Sandra L. Nocera, Old Forge, died Friday, June 15, 2012 at the Evergreen Skilled Nursing Center, Scranton. She was married to Joseph "Bobo" Nocera. The couple celebrated their 53rd wedding anniversary on April 29. Born in Old Forge, she was a daughter of the late William and

Dorothy Hughes JUNE 21, 2012

Dorothy Hughes, of the Bellevue section of Scranton, died Thursday morning, June 21, 2012, in Geisinger CMC VNA Hospice Unit. Her husband is William Hughes Sr. Born in Plains Township, she was a daughter of the late Enio and Gina Regna. Educated in Plains High School, she was a member of St. Ann’s Basilica Parish and was a member of the Christian Women’s Fellowship at Trinity Congregational Church. Along with her husband and son, she was the owner/proprietor of Gemma’s Pizza on Railroad Avenue, Scranton. Dorothy was a loving mother and gammy who was known to her friends and customers as Mamma Gemma. She is also survived by her son, William Hughes Jr., and wife Sheila, Scranton; and her daughter, Rhonda Grzymski, and husband Kevin, Shavertown; four grandchildren, Kyra, Gabrielle and Ethan Grzymski, and Bryce Hughes. Her funeral was held on Saturday, June 23 with services at 9:30 a.m. in the Edward J. Chomko Funeral Home, 254268 Railroad Ave., West Scranton, by the Rev. Frank Shimkus, Pastor of Trinity Congregational Church, Scranton. In lieu of flowers, memorials can be sent to St. Jude Children’s Research Hospital. Online condolences can be made at www.chomkofuneralhome.com.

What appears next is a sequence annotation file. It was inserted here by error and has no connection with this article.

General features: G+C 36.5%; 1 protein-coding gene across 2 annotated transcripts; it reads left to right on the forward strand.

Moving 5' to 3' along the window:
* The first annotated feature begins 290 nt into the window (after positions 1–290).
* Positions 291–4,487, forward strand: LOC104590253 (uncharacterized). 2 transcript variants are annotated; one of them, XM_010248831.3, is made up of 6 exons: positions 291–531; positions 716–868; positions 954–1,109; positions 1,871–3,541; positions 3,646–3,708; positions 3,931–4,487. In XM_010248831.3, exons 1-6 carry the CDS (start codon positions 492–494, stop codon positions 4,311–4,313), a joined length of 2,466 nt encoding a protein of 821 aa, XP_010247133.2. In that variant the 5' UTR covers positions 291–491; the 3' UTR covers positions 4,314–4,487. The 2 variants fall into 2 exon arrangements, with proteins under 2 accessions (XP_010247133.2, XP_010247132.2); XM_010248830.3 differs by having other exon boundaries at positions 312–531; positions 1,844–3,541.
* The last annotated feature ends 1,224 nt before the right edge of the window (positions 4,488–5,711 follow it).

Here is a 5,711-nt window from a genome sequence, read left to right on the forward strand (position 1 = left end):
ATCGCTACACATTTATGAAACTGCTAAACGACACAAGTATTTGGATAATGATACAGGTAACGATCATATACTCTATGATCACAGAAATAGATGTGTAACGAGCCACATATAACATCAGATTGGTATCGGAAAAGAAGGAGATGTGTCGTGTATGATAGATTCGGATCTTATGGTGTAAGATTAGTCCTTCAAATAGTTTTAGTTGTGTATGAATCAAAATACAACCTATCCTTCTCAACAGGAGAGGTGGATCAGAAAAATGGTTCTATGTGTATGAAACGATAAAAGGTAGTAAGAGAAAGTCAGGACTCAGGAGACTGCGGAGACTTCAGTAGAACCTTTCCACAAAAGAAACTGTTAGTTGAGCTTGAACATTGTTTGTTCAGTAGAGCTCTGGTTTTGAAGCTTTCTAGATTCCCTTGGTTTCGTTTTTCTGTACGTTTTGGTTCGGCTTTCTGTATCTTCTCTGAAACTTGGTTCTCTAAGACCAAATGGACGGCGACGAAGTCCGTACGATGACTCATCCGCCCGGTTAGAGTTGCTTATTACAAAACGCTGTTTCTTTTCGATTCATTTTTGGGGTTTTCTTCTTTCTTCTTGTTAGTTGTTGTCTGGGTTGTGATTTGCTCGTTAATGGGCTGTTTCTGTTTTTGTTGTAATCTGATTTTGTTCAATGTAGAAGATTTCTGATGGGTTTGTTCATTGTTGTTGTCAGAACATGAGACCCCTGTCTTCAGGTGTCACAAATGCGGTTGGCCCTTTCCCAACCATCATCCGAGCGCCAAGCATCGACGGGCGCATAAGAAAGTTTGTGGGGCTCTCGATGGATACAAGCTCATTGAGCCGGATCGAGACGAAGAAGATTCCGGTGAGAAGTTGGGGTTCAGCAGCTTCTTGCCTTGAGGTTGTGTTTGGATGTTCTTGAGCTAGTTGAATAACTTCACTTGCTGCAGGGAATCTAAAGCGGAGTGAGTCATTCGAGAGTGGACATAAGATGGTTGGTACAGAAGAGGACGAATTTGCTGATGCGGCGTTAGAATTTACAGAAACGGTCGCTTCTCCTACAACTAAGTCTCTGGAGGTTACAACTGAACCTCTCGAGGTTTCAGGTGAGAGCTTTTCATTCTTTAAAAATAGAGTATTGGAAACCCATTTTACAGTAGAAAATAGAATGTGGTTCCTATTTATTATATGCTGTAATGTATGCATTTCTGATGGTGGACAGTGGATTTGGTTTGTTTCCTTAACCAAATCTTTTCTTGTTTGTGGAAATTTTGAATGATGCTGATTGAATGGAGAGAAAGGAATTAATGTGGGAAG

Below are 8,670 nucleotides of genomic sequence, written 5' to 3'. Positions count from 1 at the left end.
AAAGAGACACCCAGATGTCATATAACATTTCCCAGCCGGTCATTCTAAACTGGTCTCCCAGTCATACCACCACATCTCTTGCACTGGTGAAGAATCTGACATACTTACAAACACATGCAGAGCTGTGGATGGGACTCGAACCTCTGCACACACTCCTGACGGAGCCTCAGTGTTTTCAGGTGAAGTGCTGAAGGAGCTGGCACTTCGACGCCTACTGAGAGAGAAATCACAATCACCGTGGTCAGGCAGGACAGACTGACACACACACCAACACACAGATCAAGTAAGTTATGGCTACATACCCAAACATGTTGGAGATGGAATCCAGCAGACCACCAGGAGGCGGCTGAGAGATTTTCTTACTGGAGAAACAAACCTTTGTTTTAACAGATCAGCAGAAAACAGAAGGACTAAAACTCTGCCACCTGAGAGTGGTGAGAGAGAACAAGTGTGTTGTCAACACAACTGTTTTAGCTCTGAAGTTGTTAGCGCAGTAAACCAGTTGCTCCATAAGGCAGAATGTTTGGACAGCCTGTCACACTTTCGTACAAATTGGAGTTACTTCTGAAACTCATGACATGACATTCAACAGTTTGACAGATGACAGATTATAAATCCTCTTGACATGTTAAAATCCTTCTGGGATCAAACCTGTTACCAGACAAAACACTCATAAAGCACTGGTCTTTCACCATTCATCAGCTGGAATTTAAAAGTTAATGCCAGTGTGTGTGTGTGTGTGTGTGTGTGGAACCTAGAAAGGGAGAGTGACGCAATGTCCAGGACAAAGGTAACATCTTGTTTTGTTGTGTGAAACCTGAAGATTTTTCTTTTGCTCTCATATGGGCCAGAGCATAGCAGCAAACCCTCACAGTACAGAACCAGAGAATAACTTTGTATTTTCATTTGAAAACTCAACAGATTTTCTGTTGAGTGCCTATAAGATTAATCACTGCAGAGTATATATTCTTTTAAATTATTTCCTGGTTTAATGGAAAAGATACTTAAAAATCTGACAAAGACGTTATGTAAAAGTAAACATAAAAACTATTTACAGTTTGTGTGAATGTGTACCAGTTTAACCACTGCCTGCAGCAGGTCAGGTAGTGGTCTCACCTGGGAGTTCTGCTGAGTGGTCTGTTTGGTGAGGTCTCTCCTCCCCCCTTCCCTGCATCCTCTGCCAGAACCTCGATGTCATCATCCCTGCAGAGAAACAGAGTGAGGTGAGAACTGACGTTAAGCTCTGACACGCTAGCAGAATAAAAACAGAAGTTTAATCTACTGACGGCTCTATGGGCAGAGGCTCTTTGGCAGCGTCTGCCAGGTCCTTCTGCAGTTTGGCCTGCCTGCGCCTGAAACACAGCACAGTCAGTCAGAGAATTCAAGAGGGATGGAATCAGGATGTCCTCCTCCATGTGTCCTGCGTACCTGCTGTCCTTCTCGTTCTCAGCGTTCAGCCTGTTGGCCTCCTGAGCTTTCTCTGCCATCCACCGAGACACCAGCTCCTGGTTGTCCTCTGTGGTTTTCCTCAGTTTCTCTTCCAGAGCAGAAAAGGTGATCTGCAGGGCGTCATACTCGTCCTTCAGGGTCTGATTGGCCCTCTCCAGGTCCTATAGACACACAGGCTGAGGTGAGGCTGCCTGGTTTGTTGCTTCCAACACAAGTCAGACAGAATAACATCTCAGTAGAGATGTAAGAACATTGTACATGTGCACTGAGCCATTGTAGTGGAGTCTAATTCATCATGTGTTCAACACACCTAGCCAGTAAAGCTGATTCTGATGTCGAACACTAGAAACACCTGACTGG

GOLackawanna

Leona Neipert Brown. She attended the Old Forge Public Schools. Prior to her retirement, she was employed by WEA Manufacturing and the Old Forge school cafeteria. She was a member of the Prince of Peace Church, Old Forge. Sandra was a devoted and loving wife, mother and grand-

mother. She enjoyed camping and trips to the casino. The family extends a special thank you for the compassionate care given by the staff at the Evergreen Skilled Nursing Center, Dr. Armondo Sallavanti, Denise Talerico and her best friend, Albina Ciliberto. Sandra was preceded in death by a sister, Rosella Warpus. Surviving are two sons, William, Joseph and wife, Christine, all of Old Forge; daughter, Jo-Ann